A return of Iceland’s most expensive TV show ever, with a weird crime, weird families, uncommonly believable individuals, and fabulous scenery.
Just like The Bridge, I became attached to the main characters of Trapped when I watched season one a couple of years ago. And also just like The Bridge, I had assumed that season was a one-off: there was unlikely to be another murder at that exact location on the Øresund Bridge (between Sweden and Denmark); and was a snowstorm going to confine an investigation to a little Icelandic coastal town again, really? But in both shows, viewers around the world loved the locations and the characters, and so The Bridge continued… and now Trapped, too, has returned.
Trapped is familiar, but different: there’s no snow this time, but brooding crags, and wide green avenues. The landscape and its cinematography are truly marvelous. Some key cast is no more, of course; just like any season of Luther, the dramatis personae needs some new blood.
Oh but it’s great to have the main two back again, though. Hinrika (Ilmur Kristjánsdóttir) is now police chief, as Andri Ólafsson (Ólafur Darri Ólafsson) found things too much after earlier dramas and left for a job in the city. But wouldn’t you know it: the city center (right outside parliament) was the scene of a truly brutal attack on a politician, and he found himself obliged to go back to his unnamed rural town, because that’s where both the victim and attacker lived, along with family and – hopefully – backstory.
(That attack really was brutal, Hereditary-quality stuff. The first season has some awful sights too, but I don’t think any of them occurred before the credits!)
Hinrika impressed me as a very strong police officer in the first series of Trapped, and now that she’s chief, the responsibility is weighing on her a little. She’s understaffed and doesn’t get along so well with her layabout husband. And like most people in the show, she wears an exceedingly big coat. Andri is clearly very reluctant to be back, though he has a warm welcome from old colleagues and the respect that comes with not only being a former police chief but also coming from a city office. He too is having family problems – half his family live (without him) in Reykjavik, and his older daughter lived with an aunt in this grim sheep-and-dock town he’s gone for his investigation. And he too wears a massive coat; though unlike Hinrika and nearly everyone else, he’s 6’5″. (Wonder if that’s why a couple of papers call Ólafsson the hottest man in Iceland?)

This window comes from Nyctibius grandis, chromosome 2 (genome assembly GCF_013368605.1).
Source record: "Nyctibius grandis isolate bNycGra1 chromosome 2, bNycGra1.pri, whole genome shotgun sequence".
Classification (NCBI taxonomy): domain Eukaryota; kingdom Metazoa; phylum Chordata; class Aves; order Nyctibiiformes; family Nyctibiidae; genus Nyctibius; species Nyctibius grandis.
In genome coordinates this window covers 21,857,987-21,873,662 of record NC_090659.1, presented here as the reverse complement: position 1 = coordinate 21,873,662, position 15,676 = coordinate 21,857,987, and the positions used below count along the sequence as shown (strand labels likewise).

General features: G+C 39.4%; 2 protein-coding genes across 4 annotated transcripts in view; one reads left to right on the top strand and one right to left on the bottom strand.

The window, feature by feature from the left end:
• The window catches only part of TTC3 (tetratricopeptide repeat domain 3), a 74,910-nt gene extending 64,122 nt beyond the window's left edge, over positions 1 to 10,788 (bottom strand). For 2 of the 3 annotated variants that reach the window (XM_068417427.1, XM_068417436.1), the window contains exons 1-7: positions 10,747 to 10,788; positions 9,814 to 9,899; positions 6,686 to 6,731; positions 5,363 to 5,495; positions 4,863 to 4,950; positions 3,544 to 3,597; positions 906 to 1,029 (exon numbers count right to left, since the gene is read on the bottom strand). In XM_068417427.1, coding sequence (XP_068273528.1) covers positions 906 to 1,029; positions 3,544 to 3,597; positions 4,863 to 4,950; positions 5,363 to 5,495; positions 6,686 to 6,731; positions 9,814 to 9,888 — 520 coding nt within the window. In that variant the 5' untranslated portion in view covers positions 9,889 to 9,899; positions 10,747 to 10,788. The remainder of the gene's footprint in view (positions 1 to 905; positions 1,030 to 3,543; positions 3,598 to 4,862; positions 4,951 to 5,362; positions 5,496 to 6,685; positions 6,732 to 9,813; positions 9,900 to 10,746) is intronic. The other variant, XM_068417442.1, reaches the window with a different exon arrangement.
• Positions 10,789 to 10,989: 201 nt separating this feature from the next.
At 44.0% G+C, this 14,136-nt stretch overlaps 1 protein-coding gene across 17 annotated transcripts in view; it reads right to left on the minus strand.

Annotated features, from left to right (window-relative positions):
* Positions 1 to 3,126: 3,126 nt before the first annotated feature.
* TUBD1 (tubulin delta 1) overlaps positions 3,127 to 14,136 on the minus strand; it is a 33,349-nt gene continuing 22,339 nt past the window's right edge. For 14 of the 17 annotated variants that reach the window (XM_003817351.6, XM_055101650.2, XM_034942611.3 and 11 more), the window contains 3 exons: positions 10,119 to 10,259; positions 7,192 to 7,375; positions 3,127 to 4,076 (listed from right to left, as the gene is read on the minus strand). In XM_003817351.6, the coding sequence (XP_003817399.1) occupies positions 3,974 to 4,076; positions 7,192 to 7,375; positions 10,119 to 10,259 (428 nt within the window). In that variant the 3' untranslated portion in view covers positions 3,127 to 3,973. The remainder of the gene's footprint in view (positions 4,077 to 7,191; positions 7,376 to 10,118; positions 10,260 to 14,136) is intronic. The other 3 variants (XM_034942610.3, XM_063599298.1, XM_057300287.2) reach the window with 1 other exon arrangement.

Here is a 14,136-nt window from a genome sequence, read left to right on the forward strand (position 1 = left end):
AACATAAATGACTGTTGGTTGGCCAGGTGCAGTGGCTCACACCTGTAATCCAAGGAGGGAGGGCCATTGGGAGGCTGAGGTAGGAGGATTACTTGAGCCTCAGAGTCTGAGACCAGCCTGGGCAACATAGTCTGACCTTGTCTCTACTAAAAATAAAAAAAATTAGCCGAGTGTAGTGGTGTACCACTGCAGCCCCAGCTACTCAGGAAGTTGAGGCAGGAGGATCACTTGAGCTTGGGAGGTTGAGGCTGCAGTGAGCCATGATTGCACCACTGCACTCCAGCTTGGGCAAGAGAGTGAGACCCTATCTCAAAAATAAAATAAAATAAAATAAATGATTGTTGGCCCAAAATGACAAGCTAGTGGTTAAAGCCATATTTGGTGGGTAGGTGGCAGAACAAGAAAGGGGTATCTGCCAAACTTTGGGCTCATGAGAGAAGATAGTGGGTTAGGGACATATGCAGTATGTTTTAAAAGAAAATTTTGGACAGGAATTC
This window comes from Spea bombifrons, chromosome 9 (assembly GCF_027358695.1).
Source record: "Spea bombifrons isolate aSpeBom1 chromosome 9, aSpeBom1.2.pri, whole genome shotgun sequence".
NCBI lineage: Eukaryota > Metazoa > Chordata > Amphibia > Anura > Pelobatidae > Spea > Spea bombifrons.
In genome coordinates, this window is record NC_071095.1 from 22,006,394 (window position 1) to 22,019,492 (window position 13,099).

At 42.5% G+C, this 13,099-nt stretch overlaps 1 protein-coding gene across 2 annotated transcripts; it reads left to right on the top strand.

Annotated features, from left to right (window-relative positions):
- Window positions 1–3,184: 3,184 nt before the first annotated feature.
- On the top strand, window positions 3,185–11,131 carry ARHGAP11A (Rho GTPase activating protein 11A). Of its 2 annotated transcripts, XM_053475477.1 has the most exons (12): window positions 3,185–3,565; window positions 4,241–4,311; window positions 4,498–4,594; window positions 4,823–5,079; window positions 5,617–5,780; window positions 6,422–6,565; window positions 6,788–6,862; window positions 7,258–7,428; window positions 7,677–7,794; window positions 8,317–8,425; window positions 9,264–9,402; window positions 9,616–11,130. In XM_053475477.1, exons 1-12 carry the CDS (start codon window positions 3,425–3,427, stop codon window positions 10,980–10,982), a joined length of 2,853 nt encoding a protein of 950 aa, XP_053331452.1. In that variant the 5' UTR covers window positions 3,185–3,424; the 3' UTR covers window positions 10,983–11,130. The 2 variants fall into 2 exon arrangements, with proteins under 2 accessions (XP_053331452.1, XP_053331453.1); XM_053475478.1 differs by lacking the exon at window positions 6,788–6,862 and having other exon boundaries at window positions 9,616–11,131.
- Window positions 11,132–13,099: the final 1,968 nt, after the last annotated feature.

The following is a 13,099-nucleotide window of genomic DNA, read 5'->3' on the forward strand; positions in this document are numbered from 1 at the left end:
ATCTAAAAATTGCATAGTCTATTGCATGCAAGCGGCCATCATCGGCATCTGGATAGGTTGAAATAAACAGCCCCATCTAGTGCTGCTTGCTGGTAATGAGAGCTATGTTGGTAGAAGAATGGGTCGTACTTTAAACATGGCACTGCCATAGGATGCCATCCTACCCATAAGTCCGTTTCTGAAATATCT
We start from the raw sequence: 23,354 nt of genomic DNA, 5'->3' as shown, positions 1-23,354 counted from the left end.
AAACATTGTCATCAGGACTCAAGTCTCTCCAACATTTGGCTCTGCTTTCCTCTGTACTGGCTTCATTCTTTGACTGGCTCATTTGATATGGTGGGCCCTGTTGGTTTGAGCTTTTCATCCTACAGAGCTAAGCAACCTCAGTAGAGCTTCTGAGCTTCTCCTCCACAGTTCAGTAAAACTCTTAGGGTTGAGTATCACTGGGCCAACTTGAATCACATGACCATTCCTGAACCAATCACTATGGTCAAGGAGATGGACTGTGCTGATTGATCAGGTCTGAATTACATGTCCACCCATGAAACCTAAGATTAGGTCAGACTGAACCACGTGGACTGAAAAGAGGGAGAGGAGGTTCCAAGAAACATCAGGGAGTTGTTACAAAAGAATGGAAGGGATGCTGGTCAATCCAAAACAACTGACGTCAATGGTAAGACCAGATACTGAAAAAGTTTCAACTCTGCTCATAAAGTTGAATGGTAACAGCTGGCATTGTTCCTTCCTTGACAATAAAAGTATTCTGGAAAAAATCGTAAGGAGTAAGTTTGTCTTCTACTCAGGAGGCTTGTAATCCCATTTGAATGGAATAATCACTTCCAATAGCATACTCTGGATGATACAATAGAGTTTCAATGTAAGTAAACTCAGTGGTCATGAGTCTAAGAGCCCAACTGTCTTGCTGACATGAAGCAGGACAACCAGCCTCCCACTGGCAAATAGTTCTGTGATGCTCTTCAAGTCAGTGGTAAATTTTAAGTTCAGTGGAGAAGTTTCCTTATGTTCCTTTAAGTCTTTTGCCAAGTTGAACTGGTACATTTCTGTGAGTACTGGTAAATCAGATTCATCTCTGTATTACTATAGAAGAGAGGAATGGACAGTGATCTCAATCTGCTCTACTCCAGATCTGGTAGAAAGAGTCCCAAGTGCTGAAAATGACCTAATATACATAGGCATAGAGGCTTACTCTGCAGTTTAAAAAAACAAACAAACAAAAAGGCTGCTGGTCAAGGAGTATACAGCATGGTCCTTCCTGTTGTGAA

This season does seem to have more characters than the first, and I confess it’s not easy to tell some of them apart: if it’s not massive coats, it’s a standard style jumper, and/or beards. OK, not everyone has a beard, but the vast majority out of their teens do. Perhaps the characters who look alike will be thinned off a little as the story progresses…
Director and creator of the show, Baltasar Kormákur, plunges us into some scene-setting in episode one… But do watch season one if you can first: old relationships do not get explained again; the only explanations given are about what may have changed since Andri was gone. The scene setting involves politics, both national and nationalist; family strife, amongst new characters even more than the old; environmental concerns, and a dead body.
Episode two slows down a little, giving a bit more attention to details. Writers Clive Bradley and Sigurjón Kjartansson do a great job in introducing some richness to the script and laying foundations for what may come without being heavy-handed about foreshadowing or obvious hints. There are now two crimes (the severely injured politician and the dead farmer) to investigate and potentially link. It’s such a small town that there’s no surprise when one of the victims’ son becomes friends with the detective’s daughter. (Hope she’s not doomed: she went through enough last time.) Episode two gives us more about the energy company who is upsetting both the environment and “Hammer of Thor”, the local bigot group. And we also get to know some likely suspects. Something tells me it’s going to get a little complex.
I have no idea where the story will go from here. If I knew any Icelandic, I might be able to find out: they’ve been watching it one episode per week since late December, and have just one episode to go. BBC4 is showing it at a rate of two episodes every Saturday, for five weeks. And I wish I could see the next one now.
Alix has been writing for Ready Steady Cut since November 2017. They cover a wide variety, including genre festivals, and especially appreciates wit and representation on screen.